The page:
One purpose of the removal of the ATO’s priority in insolvencies in 1993 was to remedy the lassitude that it had engendered in tax recoveries, with the ATO “under no pressure to recover [its tax debts] in a normal commercial manner”: Harmer Report, ALRC 45. It was said in parliament at the time that debts were allowed to accumulate to “ridiculous proportions”. A later assessment of the removal of the tax priority reported that any positive impact was debatable, and hard to assess from public records: see The ATO as an Insolvency Regulator?, (2007) Jul-Sept ARITA Journal 24, Murray.
Single touch payroll
The government now has an opportunity to change this, with its single touch payroll approach now in the law, the Budget Savings (Omnibus) Act 2016, commencing in 2017, and the further development of STP being devised.
Whereas the ATO has always been on the back foot in its debt recovery – it has no services or supplies to withhold from a taxpayer for non- or late payment – STP would give it the upper hand. It would allow the ATO to itself draw employees’ tax and superannuation payments from the bank account – the cash flow – of the business employer; in the same way that an employer withdraws an employee’s taxes from their personal “cash flow”.
The difficulty there is that an ingrained system cannot be changed overnight, otherwise, it is said, havoc would be wreaked on businesses reliant on that free float from the ATO.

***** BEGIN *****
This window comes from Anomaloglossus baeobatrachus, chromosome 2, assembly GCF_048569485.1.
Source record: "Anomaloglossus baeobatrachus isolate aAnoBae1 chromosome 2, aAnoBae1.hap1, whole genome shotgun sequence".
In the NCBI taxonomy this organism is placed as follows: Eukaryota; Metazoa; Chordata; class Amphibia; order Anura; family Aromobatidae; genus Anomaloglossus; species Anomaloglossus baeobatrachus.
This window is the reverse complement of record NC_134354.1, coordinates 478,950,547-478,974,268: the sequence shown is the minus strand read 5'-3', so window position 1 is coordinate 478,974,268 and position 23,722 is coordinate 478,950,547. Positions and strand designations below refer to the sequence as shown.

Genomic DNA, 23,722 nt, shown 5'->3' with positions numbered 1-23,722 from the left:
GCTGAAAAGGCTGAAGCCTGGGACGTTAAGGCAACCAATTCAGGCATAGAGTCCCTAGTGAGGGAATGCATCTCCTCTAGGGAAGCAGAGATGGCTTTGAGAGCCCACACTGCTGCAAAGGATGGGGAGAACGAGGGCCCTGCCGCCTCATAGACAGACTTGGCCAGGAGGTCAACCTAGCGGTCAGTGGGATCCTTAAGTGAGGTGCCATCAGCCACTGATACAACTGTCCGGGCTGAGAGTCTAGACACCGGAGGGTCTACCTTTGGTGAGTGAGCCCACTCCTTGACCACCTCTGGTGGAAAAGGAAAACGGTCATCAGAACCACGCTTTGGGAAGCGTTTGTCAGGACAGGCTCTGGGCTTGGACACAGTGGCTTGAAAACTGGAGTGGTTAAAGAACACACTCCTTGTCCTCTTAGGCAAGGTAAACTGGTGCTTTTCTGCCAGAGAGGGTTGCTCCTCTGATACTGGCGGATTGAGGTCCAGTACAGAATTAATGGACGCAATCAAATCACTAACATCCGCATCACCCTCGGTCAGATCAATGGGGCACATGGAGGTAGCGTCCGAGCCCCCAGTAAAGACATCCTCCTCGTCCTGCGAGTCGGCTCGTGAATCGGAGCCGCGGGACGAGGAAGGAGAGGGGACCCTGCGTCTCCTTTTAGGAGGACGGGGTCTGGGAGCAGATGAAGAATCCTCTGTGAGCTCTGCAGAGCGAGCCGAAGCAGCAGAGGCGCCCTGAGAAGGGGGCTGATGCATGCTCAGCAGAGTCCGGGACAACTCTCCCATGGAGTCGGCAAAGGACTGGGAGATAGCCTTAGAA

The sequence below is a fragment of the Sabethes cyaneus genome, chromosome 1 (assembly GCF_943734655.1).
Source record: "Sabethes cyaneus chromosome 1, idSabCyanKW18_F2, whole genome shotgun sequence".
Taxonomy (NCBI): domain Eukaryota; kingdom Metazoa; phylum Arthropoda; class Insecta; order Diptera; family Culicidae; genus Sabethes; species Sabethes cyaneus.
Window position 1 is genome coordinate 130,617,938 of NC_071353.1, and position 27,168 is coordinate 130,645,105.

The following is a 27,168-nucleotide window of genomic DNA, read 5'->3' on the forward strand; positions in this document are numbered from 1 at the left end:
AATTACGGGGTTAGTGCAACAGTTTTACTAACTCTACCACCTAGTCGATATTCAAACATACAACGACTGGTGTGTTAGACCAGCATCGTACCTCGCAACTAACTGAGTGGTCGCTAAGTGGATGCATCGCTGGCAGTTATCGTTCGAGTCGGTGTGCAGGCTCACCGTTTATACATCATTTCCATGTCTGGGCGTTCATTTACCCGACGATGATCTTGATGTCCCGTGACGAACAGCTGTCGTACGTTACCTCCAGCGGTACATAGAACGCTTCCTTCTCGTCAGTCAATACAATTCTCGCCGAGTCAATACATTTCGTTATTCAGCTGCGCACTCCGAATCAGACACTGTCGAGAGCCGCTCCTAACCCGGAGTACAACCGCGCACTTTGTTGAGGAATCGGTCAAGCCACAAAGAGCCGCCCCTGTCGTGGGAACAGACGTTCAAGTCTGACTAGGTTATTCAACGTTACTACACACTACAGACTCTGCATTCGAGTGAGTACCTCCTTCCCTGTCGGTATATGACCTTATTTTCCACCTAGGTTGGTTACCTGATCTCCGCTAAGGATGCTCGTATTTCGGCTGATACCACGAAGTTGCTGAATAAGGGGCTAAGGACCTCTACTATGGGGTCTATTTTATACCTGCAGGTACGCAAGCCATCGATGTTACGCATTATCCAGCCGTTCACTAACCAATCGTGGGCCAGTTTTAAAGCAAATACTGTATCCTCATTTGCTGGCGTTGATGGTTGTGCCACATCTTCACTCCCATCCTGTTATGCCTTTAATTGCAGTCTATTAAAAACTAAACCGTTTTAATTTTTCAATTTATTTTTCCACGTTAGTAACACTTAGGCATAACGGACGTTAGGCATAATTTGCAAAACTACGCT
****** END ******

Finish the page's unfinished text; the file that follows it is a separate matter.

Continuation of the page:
In that context, the accounting profession might itself take some responsibility, in not addressing the major payment and accounting changes that have occurred even this century, and which are about to change much more. Thinking in this area seems stuck in the ‘payment by post with a postal order from the post office’ era.
What to do?
Law simply seeking to enforce or penalize late payment would probably have little impact, unless enforced readily and to a high degree. The 2003 Late Payments of Commercial Debts (Interest) Bill never proceeded, with its aim – “to provide for interest to be levied on the late payment of commercial debts arising in relation to contracts for the supply of goods and services” – unlikely to have succeeded, at least on its own.
The issue is one of culture, commercial morality, competition imbalance, and base human behaviour. Publicity, ‘shaming’, disclosure and behavioural messages can assist.
How other countries have dealt with what seems to be a common issue, at least in cultures similar to ours, need to be examined. The Ombudsman has usefully linked other laws and measures from both England and Europe.
It does all seem like a merry-go-round which cannot stop and from which no one can jump off without serious harm … unless pushed.
Perhaps it needs the authority of the ATO to start to re-shape the practices and culture of payment of business debts, and, with enough lead time, finally take the position that money due for employees, or superannuation, or GST is not and never has been the company’s and it is best if the company in effect never sees it. Single touch payroll offers a good start
At least then, a large part of the slow payment problem would improve; possibly with some long term flow through change of the sad culture infecting many of our large business operators.